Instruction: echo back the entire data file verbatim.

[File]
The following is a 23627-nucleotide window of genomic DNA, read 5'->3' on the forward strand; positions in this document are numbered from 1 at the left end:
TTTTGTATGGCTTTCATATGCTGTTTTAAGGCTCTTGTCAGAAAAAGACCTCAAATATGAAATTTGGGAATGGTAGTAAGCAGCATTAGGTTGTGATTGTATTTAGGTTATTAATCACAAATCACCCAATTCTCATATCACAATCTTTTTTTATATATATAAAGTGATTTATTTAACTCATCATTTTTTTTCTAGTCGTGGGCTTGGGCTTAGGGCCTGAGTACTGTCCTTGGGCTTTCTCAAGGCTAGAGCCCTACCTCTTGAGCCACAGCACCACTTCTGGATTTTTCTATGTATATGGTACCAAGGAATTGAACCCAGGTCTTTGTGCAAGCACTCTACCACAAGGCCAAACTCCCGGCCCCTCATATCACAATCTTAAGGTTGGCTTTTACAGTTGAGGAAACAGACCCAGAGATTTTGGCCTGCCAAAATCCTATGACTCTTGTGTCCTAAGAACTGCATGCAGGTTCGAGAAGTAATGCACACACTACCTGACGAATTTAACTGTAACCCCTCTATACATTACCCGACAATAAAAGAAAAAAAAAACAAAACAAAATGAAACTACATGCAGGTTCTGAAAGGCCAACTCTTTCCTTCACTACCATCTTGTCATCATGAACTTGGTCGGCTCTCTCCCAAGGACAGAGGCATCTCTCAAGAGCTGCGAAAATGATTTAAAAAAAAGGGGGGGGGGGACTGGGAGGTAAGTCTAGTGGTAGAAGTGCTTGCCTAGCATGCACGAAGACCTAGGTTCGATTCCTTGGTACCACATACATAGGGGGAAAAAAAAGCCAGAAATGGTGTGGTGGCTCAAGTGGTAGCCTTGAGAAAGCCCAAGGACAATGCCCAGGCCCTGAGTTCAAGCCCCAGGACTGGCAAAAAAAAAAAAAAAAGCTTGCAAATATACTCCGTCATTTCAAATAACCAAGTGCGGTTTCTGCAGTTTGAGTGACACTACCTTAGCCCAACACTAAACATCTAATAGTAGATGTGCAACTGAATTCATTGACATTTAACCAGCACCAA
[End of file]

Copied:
The following is a 23627-nucleotide window of genomic DNA, read 5'->3' on the forward strand; positions in this document are numbered from 1 at the left end:
TTTTGTATGGCTTTCATATGCTGTTTTAAGGCTCTTGTCAGAAAAAGACCTCAAATATGAAATTTGGGAATGGTAGTAAGCAGCATTAGGTTGTGATTGTATTTAGGTTATTAATCACAAATCACCCAATTCTCATATCACAATCTTTTTTTATATATATAAAGTGATTTATTTAACTCATCATTTTTTTTCTAGTCGTGGGCTTGGGCTTAGGGCCTGAGTACTGTCCTTGGGCTTTCTCAAGGCTAGAGCCCTACCTCTTGAGCCACAGCACCACTTCTGGATTTTTCTATGTATATGGTACCAAGGAATTGAACCCAGGTCTTTGTGCAAGCACTCTACCACAAGGCCAAACTCCCGGCCCCTCATATCACAATCTTAAGGTTGGCTTTTACAGTTGAGGAAACAGACCCAGAGATTTTGGCCTGCCAAAATCCTATGACTCTTGTGTCCTAAGAACTGCATGCAGGTTCGAGAAGTAATGCACACACTACCTGACGAATTTAACTGTAACCCCTCTATACATTACCCGACAATAAAAGAAAAAAAAAACAAAACAAAATGAAACTACATGCAGGTTCTGAAAGGCCAACTCTTTCCTTCACTACCATCTTGTCATCATGAACTTGGTCGGCTCTCTCCCAAGGACAGAGGCATCTCTCAAGAGCTGCGAAAATGATTTAAAAAAAAGGGGGGGGGGGACTGGGAGGTAAGTCTAGTGGTAGAAGTGCTTGCCTAGCATGCACGAAGACCTAGGTTCGATTCCTTGGTACCACATACATAGGGGGAAAAAAAAGCCAGAAATGGTGTGGTGGCTCAAGTGGTAGCCTTGAGAAAGCCCAAGGACAATGCCCAGGCCCTGAGTTCAAGCCCCAGGACTGGCAAAAAAAAAAAAAAAAGCTTGCAAATATACTCCGTCATTTCAAATAACCAAGTGCGGTTTCTGCAGTTTGAGTGACACTACCTTAGCCCAACACTAAACATCTAATAGTAGATGTGCAACTGAATTCATTGACATTTAACCAGCACCAA